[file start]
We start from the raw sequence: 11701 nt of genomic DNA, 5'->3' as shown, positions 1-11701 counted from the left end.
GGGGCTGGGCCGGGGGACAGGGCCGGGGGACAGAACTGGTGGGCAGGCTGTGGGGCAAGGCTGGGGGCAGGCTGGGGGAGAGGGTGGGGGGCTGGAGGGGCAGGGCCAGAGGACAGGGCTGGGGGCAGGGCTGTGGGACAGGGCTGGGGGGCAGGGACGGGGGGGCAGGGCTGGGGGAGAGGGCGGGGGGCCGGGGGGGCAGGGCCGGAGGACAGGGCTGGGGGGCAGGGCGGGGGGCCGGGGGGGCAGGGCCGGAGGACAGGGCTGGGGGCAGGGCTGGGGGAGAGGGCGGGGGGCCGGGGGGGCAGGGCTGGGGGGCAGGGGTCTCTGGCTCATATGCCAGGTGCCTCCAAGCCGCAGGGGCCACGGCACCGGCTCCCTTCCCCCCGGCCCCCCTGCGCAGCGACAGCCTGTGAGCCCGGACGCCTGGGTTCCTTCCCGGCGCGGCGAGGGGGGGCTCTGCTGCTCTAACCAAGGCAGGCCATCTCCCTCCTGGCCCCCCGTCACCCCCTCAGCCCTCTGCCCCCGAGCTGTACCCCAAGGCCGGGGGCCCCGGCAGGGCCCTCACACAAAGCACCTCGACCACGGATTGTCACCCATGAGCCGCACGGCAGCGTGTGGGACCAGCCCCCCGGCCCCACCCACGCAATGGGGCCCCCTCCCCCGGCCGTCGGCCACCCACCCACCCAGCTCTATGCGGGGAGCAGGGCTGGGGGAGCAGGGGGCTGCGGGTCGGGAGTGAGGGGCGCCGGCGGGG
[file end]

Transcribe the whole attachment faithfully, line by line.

We start from the raw sequence: 11701 nt of genomic DNA, 5'->3' as shown, positions 1-11701 counted from the left end.
GGGGCTGGGCCGGGGGACAGGGCCGGGGGACAGAACTGGTGGGCAGGCTGTGGGGCAAGGCTGGGGGCAGGCTGGGGGAGAGGGTGGGGGGCTGGAGGGGCAGGGCCAGAGGACAGGGCTGGGGGCAGGGCTGTGGGACAGGGCTGGGGGGCAGGGACGGGGGGGCAGGGCTGGGGGAGAGGGCGGGGGGCCGGGGGGGCAGGGCCGGAGGACAGGGCTGGGGGGCAGGGCGGGGGGCCGGGGGGGCAGGGCCGGAGGACAGGGCTGGGGGCAGGGCTGGGGGAGAGGGCGGGGGGCCGGGGGGGCAGGGCTGGGGGGCAGGGGTCTCTGGCTCATATGCCAGGTGCCTCCAAGCCGCAGGGGCCACGGCACCGGCTCCCTTCCCCCCGGCCCCCCTGCGCAGCGACAGCCTGTGAGCCCGGACGCCTGGGTTCCTTCCCGGCGCGGCGAGGGGGGGCTCTGCTGCTCTAACCAAGGCAGGCCATCTCCCTCCTGGCCCCCCGTCACCCCCTCAGCCCTCTGCCCCCGAGCTGTACCCCAAGGCCGGGGGCCCCGGCAGGGCCCTCACACAAAGCACCTCGACCACGGATTGTCACCCATGAGCCGCACGGCAGCGTGTGGGACCAGCCCCCCGGCCCCACCCACGCAATGGGGCCCCCTCCCCCGGCCGTCGGCCACCCACCCACCCAGCTCTATGCGGGGAGCAGGGCTGGGGGAGCAGGGGGCTGCGGGTCGGGAGTGAGGGGCGCCGGCGGGG